Most of the children who live in Langley Park are at risk of not completing high school, as gang involvement, pregnancy and the need to work are all trumping education in the small, high-
poverty Prince George’s County community, according to a study released Monday.

The study found that 82 percent of Langley Park students are at risk by the time they reach ninth grade and that just 45 percent of the community’s students graduate from high school in four years, not much more than half the national high school graduation rate of 84 percent. More than half the adults in Langley Park have less than a ninth-grade education, almost 10 times the national average, highlighting concerns about how to increase the chances of success for the community’s children.

“While Langley Park is a vibrant community with engaged families and small business, it is also a community that has been under-served and under-supported for years and our children and families have suffered as a result,” said Gustavo Torres, executive director of CASA of Maryland, a Latino and immigrant advocacy group that issued the report along with the county school system and the Urban Institute. “This report shows the serious, serious challenges this beautiful community faces because of the lack of community-wide support.”

CASA plans to use the results of the study to address the social, educational and economic needs of the community. The group is scheduled to open a Parent Academy this year to assist parents who have limited education and speak little English as part of an overall effort to support the needs of the children.

Langley Park — a community of 17,000 residents, most of whom emigrated from Central America — is located just outside the District, at the heart of the ­seventh-largest metropolitan concentration of immigrants in the United States. The community’s population is poor, and many lack access to health care and quality housing, all factors that can negatively effect student achievement.

The report was the result of a year-long examination of Langley Park that was part of a federal grant awarded to CASA to participate in the Promise Neighborhoods program, which the U.S. Education Department started in 2010 to help end the cycle of intergenerational poverty. The ­community-focused program provides funding to help improve educational opportunities by developing a “cradle to career pipeline for children” and providing comprehensive health, safety and support services in high-poverty neighborhoods.

Molly Scott, a researcher at the Urban Institute, said “From Cradle to Career: The Multiple Challenges Facing Immigrant Families in Langley Park Promise Neighborhood” is unique because it isolates trends of immigrants and their children. “All of the education data tends to lump Latinos together and lump all limited-English-proficient students together,” Scott said, noting that the Langley Park report focuses in on the residents of that specific community and its 3,700 children.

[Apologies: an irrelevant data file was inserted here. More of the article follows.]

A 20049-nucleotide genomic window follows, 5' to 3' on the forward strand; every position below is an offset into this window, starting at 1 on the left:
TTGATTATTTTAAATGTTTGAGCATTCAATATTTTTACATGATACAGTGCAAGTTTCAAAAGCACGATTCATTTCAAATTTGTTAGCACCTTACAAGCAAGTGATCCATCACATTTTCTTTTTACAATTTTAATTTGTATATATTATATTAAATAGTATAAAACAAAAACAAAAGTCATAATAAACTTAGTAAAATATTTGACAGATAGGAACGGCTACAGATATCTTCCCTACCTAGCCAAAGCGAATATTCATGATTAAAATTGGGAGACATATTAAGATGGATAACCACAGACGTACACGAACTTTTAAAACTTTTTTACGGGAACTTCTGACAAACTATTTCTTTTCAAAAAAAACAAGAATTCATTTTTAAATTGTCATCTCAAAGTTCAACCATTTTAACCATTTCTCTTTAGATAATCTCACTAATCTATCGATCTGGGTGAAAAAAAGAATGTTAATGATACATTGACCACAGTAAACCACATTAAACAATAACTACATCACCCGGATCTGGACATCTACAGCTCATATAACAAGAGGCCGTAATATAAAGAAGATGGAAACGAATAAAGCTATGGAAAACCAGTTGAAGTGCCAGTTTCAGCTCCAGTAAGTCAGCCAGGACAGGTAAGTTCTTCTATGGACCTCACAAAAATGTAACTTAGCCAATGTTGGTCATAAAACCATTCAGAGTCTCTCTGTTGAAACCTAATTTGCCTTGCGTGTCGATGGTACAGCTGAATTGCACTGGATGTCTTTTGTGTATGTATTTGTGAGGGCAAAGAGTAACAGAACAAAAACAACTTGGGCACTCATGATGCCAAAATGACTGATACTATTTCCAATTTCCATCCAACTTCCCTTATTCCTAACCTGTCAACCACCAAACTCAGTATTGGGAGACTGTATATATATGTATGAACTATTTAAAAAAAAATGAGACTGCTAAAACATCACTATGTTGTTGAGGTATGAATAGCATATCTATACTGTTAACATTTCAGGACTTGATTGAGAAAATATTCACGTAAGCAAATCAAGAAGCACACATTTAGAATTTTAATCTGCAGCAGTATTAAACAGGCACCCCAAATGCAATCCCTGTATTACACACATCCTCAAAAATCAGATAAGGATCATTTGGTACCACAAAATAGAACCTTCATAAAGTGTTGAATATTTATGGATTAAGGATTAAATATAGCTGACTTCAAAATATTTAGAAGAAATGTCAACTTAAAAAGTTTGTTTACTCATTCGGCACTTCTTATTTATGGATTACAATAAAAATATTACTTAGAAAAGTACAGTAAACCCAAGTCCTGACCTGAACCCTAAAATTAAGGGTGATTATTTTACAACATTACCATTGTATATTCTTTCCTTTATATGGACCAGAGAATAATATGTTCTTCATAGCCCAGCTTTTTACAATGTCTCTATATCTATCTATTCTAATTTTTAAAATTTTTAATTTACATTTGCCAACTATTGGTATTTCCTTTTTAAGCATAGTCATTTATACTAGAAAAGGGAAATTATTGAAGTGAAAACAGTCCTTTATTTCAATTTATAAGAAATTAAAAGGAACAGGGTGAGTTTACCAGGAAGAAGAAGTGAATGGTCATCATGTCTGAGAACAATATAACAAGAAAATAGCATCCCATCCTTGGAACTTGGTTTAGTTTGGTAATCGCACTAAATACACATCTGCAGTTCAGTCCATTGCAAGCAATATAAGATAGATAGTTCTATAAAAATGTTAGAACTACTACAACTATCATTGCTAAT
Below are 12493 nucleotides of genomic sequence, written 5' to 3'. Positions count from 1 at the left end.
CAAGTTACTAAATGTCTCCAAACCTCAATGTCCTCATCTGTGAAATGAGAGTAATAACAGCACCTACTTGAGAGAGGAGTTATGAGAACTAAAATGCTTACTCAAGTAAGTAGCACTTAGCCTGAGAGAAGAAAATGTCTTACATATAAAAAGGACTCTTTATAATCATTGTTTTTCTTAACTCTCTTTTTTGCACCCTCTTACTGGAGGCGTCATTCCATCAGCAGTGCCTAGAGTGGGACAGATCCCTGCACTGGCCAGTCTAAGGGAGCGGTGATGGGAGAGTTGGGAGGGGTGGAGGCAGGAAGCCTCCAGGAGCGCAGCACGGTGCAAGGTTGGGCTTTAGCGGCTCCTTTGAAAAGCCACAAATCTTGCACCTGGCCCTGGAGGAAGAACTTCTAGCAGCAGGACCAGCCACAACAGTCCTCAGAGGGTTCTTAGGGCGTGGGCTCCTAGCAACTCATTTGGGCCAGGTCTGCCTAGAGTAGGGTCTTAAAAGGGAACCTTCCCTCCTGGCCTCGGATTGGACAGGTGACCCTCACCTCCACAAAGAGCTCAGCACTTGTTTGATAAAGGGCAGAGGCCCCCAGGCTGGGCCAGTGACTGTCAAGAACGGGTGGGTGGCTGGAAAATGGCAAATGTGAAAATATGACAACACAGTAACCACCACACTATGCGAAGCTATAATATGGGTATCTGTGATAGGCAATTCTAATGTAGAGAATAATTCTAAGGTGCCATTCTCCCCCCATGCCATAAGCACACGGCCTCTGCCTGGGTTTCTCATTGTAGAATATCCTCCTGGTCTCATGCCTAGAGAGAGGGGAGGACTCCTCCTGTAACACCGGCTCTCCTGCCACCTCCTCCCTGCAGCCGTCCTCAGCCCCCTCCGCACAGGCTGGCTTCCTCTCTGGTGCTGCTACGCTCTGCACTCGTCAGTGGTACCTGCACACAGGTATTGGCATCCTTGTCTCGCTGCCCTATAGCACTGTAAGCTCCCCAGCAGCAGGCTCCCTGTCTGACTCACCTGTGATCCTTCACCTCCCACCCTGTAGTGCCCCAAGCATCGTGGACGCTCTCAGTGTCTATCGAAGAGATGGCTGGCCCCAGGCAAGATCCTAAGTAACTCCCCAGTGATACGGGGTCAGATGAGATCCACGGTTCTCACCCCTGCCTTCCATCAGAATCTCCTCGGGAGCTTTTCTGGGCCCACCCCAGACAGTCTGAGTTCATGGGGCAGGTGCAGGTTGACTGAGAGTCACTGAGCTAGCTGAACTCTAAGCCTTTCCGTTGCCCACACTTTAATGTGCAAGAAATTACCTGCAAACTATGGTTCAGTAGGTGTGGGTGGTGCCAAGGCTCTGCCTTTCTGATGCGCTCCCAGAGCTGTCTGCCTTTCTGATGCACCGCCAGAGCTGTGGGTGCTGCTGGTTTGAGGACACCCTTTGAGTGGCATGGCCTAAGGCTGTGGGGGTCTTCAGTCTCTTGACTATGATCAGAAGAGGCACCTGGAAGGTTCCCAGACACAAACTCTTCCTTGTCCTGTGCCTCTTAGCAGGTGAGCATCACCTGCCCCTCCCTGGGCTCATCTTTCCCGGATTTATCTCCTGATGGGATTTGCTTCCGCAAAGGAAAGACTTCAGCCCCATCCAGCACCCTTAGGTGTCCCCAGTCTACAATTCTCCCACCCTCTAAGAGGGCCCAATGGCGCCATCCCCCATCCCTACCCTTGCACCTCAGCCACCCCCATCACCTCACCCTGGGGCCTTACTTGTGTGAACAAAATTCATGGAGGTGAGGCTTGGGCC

The study identified serious challenges and problems in Langley Park that pose hurdles for its residents and put children at a disadvantage:

■More than 90 percent of the students in Langley Park receive free and reduced-price meals in school, compared to 60 percent of students in Prince George’s and 44 percent of students across Maryland.

■Nearly 60 percent of Langley Park residents do not have health insurance.

■Almost 25 percent of the community’s residents move every year because of eviction, overcrowding and substandard housing.

■Twenty-nine percent of young people said they know someone who sells drugs or is in a gang.

■More than one third of the community’s 16- to 19-year-olds are working and not in school, four times the national average.

Prince George’s County Schools chief Kevin M. Maxwell said the report, which examines the schools, housing, access to health care and crime in Langley Park, offers the school system a “road map.” as it moves forward in its effort to turn around the long-struggling school district.

He said school leaders will work with CASA officials to see how best “to provide some different kinds of outcomes than we see right now. Working together, we can get some of that done. . . . We can’t do any of this in isolation.”

Authors of the study say they hope the report and the ongoing effort to address the community’s needs will be used as a national model for improving high-poverty immigrant communities.

“We really believe that this work can be replicated across the country,” said Eliza Leighton, who works with CASA. “We believe Langley Park Promise Neighborhood will be a model for two-
generation integrated service delivery in an immigrant community to ensure that all families are able to succeed.”